We used the hospital’s electronic medical record as the primary data source on restraint use. Any form of physical restraint use is documented in the physicians’ orders and the medical record documentation. Side rails were not classified as physical restraints.
As an intermediate measure of the effect of the intervention, we also assessed use of bed alarms by using several sources: audits of orders for alarms from the central supply department, nursing documentation in the medical records, and direct observation on both intervention and control units by the study interventionist. Each day that an alarm was used was defined as an “alarm day.”
We used a pair-matched, cluster randomized design with the nursing unit as the unit of analysis. The potential effect of clustering on power was estimated using the coefficient of variation for pair-matched designs (km) (20). For the original power analysis, we considered km values between 0 and 0.2. On the basis of a mean of 550 patient-days per month in each of the 16 nursing units (clusters) and a rate of 3.9 falls per 1000 patient-days during the baseline period, we estimated that an 18-month (mean cluster size, 9900 patient-days) study would, with a 2-tailed α of 0.05, detect a relative difference of 33% with a power of 0.96 (km = 0) and 0.54 (km = 0.2). On the basis of a higher-than-anticipated fall rate (5.2 per 1000 patient-days; km = 0.145) during the baseline period, we estimated the ability to detect a 33% relative difference with a power of 0.72 and a 37% relative difference with a power of 0.80. The study team considered this adequate.
To examine the distribution of falls and covariates between intervention and control units during the baseline period, we aggregated the monthly data within unit and used a Wilcoxon test. To compare alarm use in the intervention and control units, we used a negative binomial regression model (to account for overdispersion) with a random intercept (to account for overdispersion and heterogeneity) and patient-days from the midnight census, as the offset.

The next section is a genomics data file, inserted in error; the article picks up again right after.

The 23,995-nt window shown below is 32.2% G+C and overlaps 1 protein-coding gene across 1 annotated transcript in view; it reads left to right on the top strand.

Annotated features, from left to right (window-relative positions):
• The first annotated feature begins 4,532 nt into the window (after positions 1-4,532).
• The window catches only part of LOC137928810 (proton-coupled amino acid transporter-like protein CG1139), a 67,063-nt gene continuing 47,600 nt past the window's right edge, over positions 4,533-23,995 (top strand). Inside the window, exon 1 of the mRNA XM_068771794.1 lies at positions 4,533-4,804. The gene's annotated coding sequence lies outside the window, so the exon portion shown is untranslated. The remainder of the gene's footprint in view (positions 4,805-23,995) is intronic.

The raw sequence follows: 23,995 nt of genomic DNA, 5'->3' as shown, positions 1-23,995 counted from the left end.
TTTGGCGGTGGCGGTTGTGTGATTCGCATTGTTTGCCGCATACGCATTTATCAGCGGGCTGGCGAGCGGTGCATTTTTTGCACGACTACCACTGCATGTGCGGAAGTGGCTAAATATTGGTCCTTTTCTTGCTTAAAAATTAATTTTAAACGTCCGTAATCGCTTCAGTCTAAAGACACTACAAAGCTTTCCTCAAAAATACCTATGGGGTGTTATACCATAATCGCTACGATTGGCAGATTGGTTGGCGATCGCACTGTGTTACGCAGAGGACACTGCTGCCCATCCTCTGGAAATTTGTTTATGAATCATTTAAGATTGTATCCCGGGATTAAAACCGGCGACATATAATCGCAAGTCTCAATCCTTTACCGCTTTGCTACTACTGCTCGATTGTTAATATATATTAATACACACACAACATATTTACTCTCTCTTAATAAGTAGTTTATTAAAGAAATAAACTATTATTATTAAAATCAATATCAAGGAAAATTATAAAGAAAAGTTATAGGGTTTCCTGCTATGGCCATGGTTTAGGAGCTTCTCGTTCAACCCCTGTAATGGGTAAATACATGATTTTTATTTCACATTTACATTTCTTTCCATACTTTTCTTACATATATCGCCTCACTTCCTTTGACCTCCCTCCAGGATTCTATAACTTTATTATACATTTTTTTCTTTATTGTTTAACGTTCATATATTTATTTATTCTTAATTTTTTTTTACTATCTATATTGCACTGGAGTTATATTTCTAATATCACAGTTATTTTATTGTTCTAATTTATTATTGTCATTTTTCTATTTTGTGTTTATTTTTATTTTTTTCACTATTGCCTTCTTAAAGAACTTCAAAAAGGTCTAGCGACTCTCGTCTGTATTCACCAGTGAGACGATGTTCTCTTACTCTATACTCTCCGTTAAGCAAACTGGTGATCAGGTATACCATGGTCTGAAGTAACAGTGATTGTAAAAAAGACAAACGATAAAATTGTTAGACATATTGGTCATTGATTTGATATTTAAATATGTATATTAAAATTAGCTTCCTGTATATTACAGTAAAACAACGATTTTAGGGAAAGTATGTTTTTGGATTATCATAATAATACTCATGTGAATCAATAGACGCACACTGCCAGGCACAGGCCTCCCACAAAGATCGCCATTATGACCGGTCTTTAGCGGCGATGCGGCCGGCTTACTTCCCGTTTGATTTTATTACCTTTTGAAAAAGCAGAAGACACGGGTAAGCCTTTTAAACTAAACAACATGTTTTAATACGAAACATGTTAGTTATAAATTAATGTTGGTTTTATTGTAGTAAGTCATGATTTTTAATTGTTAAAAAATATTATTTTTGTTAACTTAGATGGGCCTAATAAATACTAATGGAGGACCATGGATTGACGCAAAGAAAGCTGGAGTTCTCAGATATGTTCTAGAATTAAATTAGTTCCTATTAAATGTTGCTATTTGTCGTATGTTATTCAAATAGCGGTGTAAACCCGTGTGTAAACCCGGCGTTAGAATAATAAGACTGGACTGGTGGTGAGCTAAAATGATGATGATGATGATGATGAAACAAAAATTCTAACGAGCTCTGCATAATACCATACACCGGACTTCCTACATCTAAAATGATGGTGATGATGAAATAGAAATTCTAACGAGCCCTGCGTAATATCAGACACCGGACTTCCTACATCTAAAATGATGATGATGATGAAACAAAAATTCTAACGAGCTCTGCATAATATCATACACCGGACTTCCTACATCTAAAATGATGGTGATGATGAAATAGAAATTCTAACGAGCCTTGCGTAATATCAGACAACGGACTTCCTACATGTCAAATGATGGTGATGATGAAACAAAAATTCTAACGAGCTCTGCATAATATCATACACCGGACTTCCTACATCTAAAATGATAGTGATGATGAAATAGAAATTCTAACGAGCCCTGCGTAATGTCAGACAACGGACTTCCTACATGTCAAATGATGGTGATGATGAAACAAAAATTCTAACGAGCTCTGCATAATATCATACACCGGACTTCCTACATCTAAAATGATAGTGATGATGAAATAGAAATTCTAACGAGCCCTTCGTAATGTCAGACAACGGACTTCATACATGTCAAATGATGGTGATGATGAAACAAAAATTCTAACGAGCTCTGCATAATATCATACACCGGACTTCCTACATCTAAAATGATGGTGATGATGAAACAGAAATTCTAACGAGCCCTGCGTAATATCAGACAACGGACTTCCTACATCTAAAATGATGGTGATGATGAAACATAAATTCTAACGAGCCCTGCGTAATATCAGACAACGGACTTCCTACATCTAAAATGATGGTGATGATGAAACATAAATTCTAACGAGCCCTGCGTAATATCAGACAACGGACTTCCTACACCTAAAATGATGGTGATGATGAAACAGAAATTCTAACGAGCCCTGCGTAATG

The relative effect of the intervention is expressed as a risk ratio (RR), defined as (fall event rate in the intervention units during the study period/fall event rate in the intervention units during the baseline period)/(fall event rate in the control units during the study period/fall event rate in the control units during the baseline period). An RR less than 1.0 favors the intervention units. The absolute effect of the intervention was expressed as the population-averaged difference in differences (DID), which we defined as (fall event rate in the intervention units during the study period – fall event rate in the intervention units during the baseline period) – (fall event rate in the control units during the study period – fall event rate in the control units during the baseline period). A DID less than 0 favors the intervention units.
Units were analyzed as repeated measures. All models had the following terms: group assignment (that is, intervention or control), period (that is, baseline or study), and group assignment by period interaction; this is called the “base model.” Population-averaged rates were computed by analytically integrating out the unit-level random effects. Unit-level random effects from the same pair were correlated. We used a likelihood-based approach to most easily accommodate the missing data under a missing at random assumption.